- China can’t save the world economy. China, unlike the US, has substantial cash reserves, and recent spending on infrastructure by that country’s government has caused a worldwide boom in commodity prices and helped stock markets, especially resource based ones like Canada’s. But China, like Japan, over the long term, must export, not only to thrive but merely to survive, because neither has the natural resources to support their populations. I always found it laughable when American economists, and the politicians who bullied the Japanese government into dropping their rice subsidies, were telling that country to develop an internal market and quit relying on exports. This was coming from people living in a country with vast agricultural lands, oil, natural gas and coal fields and huge mineral resources, addressed to 120 million plus people inhabiting a group of resource poor, rocky islands. China does have more space to grow crops than Japan and has substantial coalfields but its resources are stretched to the limit and it needs to import a great deal of oil, minerals, and fertilizers. China's agricultural production has actually fallen steadily over the last decade due to the nutrient depletion of soils and the gradual draining of the deep aquifers under the North China plain. China also faces and enormous deficit problem, no less serious than that of the US although it has not shown up on the monetary ledger yet. I am referring to their looming environmental crisis. Already millions of Chinese are dying every year from the effects of industrial pollution. This environmental debt, which must also be paid, is the elephant that the Chinese government can not come to grips any more than the US government seems able come to grips with its financial debt.
- The US banking system is corrupt. Enough has been written on Seeking Alpha’s pages about how the major banks were blatantly allowed to cook their books for the first quarter and how billions of dollars of tax payer funds (or borrowing through Treasury bonds) was funneled under the radar to banks through the government financing of AIG’s CDSs, so I won’t rehash the details of all that here. That this fraud has been so blatantly ignored by the markets is astounding to me though. Simon Johnson, the former chief economist for the IMF, wrote in last month’s Atlantic that the US economy is in a death spiral, the kind that he has seen many times before among his emerging market clients. He believes that there is no hope for the US economy unless the government takes immediate steps to rid the country of the corrupt oligarchy that controls its financial institutions and hugely influences government policy.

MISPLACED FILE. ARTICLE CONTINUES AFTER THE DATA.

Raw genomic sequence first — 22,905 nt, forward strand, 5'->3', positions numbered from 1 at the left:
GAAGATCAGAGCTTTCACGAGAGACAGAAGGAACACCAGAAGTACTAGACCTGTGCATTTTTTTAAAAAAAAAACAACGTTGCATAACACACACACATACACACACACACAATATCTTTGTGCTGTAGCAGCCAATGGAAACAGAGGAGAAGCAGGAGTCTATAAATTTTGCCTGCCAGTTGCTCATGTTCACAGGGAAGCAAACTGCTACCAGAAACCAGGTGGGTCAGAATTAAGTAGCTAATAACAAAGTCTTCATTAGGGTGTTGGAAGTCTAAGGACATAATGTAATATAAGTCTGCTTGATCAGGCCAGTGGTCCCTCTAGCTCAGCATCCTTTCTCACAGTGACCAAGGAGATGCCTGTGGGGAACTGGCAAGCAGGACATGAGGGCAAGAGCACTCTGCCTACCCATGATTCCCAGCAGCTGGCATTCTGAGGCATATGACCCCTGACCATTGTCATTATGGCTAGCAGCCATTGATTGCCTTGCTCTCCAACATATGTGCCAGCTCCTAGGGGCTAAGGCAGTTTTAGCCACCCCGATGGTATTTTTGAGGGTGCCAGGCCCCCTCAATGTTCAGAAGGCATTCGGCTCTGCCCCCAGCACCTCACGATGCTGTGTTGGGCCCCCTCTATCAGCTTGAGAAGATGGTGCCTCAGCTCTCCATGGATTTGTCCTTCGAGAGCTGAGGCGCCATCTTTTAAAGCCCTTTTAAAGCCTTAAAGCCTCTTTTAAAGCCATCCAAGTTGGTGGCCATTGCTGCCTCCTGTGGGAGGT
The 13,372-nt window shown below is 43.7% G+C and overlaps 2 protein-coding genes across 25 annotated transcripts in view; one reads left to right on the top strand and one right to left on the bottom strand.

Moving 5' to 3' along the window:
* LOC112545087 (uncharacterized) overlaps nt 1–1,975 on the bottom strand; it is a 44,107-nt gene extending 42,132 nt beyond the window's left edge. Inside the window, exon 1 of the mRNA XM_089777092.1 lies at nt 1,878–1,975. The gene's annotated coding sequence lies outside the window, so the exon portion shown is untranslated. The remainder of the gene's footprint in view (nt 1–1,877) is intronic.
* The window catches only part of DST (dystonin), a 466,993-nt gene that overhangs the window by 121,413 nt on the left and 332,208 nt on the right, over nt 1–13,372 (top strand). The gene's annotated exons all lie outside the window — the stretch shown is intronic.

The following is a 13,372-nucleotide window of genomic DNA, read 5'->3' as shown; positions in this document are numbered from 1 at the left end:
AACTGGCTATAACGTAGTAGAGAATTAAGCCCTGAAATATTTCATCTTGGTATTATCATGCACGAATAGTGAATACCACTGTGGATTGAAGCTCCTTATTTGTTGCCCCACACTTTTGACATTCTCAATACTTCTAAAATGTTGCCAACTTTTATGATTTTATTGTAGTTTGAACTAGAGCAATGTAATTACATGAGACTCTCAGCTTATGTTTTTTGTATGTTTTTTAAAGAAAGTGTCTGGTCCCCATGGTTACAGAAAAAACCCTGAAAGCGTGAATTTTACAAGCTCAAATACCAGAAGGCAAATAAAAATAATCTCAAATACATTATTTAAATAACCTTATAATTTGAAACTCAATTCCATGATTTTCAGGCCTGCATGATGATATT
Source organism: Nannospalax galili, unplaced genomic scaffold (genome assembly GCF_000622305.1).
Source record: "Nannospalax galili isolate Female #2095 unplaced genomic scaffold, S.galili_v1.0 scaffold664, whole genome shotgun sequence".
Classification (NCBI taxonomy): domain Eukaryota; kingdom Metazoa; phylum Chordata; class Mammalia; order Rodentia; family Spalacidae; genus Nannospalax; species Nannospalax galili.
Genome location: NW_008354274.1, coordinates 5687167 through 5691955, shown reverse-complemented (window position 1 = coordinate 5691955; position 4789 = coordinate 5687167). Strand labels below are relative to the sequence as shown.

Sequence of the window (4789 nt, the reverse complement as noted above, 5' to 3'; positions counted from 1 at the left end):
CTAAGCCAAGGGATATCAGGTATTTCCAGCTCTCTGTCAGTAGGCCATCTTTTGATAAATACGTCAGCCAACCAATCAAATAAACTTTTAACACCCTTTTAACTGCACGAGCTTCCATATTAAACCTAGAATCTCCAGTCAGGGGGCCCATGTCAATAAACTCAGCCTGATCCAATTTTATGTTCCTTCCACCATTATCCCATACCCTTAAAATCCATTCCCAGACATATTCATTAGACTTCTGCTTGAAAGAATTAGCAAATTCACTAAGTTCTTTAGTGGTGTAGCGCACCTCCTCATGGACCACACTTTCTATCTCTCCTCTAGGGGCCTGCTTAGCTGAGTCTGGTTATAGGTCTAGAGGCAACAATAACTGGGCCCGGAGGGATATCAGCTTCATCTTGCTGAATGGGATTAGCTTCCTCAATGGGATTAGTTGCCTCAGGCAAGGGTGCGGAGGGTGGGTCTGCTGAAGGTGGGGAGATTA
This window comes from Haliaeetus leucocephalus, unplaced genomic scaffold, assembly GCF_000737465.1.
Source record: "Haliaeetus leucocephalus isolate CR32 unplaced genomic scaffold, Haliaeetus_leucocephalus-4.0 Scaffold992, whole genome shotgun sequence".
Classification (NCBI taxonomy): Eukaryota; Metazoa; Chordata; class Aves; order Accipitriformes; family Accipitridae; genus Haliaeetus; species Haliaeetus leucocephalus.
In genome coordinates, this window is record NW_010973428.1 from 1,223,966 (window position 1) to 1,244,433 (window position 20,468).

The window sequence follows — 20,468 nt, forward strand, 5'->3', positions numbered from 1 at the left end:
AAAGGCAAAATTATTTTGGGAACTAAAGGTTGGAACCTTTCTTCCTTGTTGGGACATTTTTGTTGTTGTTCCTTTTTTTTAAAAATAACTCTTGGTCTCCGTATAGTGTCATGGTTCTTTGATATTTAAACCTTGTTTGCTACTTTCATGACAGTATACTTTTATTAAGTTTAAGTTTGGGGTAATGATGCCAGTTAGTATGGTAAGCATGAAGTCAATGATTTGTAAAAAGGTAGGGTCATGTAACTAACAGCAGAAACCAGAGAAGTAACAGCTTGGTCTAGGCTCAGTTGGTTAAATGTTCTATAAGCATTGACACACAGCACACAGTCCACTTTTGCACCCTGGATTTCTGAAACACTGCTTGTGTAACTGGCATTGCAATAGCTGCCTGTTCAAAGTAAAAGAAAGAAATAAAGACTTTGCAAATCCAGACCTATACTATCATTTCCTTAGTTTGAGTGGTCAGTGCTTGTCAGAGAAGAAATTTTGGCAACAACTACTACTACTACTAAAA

- The real estate problems aren’t over. This month the wave of resets for ARMS and ALT-As begins to gather new momentum and will carry on through 2012. Many of these kinds of mortgages were bought by speculators and absentee landlords a few years ago who are now deeply upside down in their equity and will have little incentive to renew even if they qualify. Economists are seemingly ignoring this situation as they ignored the sub prime situation two years ago. And remember every stock market rally causes bond and therefore mortgage rates to go up. As I am writing this Dow has ticked up over two hundred points today and ten-year Treasury bond prices have dropped over two dollars (also in one session) with yields rising accordingly. What would a 10,000 plus point Dow cost in interest rates and how could those needing mortgage renewals afford it?
- Unemployment. Although this is considered a trailing indicator it cannot be ignored. The enormous scaling back of GM and Chrysler’s production will have huge repercussions. The big corporations whose share prices have held up during this down turn, like Wal-Mart (WMT) and IBM, are the ones who have been, directly or indirectly, responsible for exporting jobs overseas. The world still wants to sell to the US but seems more and more reluctant to buy from it. And US corporations seem less and less willing to set up at home. Even GM is still making a profit in China.
- This is not a regular economic cycle. The last recession was caused by the collapse of the dot com bubble, which had little relation to the real economy; nevertheless both the S&P and the NASDAQ took a licking from which they never really recovered. This time it’s real estate and investment banks and the real, not just the virtual, economy that have been drubbed. And today GM, for god’s sake, declared bankruptcy. While it’s true that at the end of the second world war the US government had a large debt but it wasn’t as large as this one and it was owed largely to its own citizens through the sale of war bonds; so when it was paid back it was reinvested or spent by its citizens and this helped to cause the post war boom. This time much of the government debt is owed to foreigners so that is not going to happen.
If someone could show me how US economic growth can really be revived by next year without a mere middle of the W bounce I would be very pleased. Personally what I see right now for the US economy, at best, is about ten years of flat economic growth and consumer austerity coupled with higher taxes while the government and citizens pay down their debts and work on becoming truly more energy and financially self sufficient.
Either that or a prolonged series of dead cat bounces on the way to eventual economic oblivion.
Disclosure: No positions